COVID-19 has radically altered the business funding landscape, especially for smaller enterprises. Some investors and programs have suspended new applications, while many new relief initiatives have been introduced to keep SMEs afloat.
What can we expect as lockdown restrictions get lifted and our economy re-opens?
#1 Empowerment-exclusive government funding
Long before COVID-19, there was a clear shift towards government funding getting aligned to empowerment policies. A valid B-BBEE certificate has been mandatory for many government agencies for years, and some investors (e.g. the National Empowerment Fund) finance black entrepreneurs exclusively.
The various COVID-19 relief funding programs introduced by government bodies are simply an extension of this trend. Both the Department of Tourism and Department of Small Business Development have insisted on treating B-BBEE compliance as an application requirement.
The president himself has spoken openly about using COVID-19 to reconstruct the economy so that it is “inclusive, empowering to women, young people and to black people in the main”. The funding implications appear obvious: government finance for SMEs will increasingly and explicitly prioritise target demographics.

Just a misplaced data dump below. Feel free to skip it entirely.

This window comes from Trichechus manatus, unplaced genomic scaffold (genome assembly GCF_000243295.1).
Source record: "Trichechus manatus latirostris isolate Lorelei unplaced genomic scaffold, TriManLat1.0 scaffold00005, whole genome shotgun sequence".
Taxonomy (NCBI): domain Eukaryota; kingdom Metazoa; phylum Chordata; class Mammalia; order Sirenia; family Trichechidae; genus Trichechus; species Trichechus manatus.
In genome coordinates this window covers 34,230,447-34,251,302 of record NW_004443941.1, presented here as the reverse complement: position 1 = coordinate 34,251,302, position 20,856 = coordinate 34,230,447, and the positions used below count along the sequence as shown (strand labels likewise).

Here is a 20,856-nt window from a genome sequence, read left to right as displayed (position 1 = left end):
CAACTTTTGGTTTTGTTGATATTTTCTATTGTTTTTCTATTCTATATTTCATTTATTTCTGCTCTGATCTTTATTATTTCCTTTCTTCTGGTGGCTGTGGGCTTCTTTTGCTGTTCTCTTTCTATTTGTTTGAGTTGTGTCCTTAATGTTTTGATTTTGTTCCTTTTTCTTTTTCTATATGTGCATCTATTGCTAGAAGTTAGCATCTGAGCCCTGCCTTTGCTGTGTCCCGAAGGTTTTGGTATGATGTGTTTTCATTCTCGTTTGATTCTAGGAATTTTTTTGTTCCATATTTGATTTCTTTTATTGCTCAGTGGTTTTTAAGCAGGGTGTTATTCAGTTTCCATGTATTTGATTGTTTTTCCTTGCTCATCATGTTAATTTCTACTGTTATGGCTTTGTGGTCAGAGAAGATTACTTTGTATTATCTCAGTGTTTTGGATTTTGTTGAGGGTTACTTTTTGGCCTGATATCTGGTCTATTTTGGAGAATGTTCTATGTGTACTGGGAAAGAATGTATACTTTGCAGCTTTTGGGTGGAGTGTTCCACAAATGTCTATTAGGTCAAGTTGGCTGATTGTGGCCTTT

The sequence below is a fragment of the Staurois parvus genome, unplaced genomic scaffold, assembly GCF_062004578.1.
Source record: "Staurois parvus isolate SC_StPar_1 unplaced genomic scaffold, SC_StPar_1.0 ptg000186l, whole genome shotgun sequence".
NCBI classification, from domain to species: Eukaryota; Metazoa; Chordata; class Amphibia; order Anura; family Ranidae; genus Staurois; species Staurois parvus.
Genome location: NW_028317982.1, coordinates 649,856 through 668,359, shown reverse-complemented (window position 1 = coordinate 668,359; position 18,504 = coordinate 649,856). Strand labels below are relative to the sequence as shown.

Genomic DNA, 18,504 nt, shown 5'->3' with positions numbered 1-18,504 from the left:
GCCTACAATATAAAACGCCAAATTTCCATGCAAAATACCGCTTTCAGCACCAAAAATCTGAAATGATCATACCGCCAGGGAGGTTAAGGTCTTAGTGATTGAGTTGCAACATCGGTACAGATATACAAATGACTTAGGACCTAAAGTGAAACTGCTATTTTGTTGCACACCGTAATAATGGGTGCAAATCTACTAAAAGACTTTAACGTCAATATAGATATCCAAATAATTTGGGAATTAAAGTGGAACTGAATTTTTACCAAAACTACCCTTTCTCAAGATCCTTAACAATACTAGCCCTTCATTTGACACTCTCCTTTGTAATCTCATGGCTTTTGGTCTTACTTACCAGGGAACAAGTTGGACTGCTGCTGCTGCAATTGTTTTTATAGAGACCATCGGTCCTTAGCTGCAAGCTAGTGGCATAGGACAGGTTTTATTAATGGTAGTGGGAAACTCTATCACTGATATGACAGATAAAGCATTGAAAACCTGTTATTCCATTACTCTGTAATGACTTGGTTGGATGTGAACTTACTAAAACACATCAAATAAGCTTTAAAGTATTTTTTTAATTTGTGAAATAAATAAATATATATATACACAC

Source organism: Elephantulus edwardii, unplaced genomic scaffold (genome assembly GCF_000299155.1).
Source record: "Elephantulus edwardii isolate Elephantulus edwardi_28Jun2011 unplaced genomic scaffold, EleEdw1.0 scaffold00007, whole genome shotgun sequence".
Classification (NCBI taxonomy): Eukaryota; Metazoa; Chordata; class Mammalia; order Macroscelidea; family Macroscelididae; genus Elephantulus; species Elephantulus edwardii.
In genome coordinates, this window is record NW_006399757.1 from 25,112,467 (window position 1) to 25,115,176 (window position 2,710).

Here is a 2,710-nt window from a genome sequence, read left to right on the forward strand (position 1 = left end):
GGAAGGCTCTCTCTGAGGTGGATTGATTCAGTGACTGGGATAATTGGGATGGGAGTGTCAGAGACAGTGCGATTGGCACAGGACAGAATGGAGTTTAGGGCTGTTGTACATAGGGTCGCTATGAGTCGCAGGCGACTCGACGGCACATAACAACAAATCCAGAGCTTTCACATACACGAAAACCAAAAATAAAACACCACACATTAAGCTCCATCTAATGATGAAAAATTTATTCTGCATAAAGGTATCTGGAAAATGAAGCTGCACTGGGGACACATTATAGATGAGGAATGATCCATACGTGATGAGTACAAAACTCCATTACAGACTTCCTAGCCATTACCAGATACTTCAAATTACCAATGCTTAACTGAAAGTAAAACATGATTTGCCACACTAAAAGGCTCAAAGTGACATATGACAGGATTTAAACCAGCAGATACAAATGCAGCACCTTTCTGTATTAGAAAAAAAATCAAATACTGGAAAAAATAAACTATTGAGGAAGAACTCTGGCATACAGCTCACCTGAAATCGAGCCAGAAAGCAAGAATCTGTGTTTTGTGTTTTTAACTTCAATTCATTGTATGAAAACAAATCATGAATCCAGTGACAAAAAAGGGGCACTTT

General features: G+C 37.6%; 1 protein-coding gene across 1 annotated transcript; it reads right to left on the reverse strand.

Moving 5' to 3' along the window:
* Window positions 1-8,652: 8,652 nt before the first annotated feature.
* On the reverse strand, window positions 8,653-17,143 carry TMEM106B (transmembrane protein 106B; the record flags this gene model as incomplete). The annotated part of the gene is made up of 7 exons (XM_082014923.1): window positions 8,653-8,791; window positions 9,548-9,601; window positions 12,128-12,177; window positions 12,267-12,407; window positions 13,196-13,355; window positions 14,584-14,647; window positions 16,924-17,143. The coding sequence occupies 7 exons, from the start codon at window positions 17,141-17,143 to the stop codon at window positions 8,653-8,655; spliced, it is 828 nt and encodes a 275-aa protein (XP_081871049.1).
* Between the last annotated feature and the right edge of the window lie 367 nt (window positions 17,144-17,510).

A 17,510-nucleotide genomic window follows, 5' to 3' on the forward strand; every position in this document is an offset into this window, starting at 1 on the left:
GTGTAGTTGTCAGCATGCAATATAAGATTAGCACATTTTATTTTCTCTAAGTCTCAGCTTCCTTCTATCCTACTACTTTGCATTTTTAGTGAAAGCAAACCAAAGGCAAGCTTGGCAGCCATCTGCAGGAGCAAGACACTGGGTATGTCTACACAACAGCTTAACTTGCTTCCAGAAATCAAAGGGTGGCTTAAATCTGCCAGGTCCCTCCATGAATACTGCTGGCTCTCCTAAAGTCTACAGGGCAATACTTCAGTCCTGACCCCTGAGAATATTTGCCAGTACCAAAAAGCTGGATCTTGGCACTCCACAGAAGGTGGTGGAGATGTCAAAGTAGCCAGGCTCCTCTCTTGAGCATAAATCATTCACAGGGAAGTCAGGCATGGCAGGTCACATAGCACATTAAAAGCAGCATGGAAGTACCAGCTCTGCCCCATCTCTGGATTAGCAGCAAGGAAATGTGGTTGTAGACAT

Going forward, I expect majority black ownership to become a mandatory qualification requirement, essentially transforming every government lender into an extension of the National Empowerment Fund. However, in addition, I expect more nuanced empowerment requirements, with funding programs positioned exclusively for women, youth, or rural entrepreneurs.
#2 More innovative commercial funding
Many specialist investors and fintech solutions have emerged to capitalise on the SME funding failures of traditional lenders. COVID-19 has dealt them a curveball: how do you finance an inherently high risk market when the immediate future is so uncertain and fluid?
Their only option is to adapt by innovating further. I expect we will see even further specialisation (e.g. investors that only fund specific sectors or projects) as well as creative investment structures (e.g. mezzanine debt with quasi-equity earn-outs). Some lenders (e.g. Spartan Finance) have already begun.
The advantage for small business owners is that they will be able to choose from more nuanced funding solutions. However, a growing selection of increasingly novel or sophisticated options may make it harder to find the right investment partner, and may also drive up finance costs.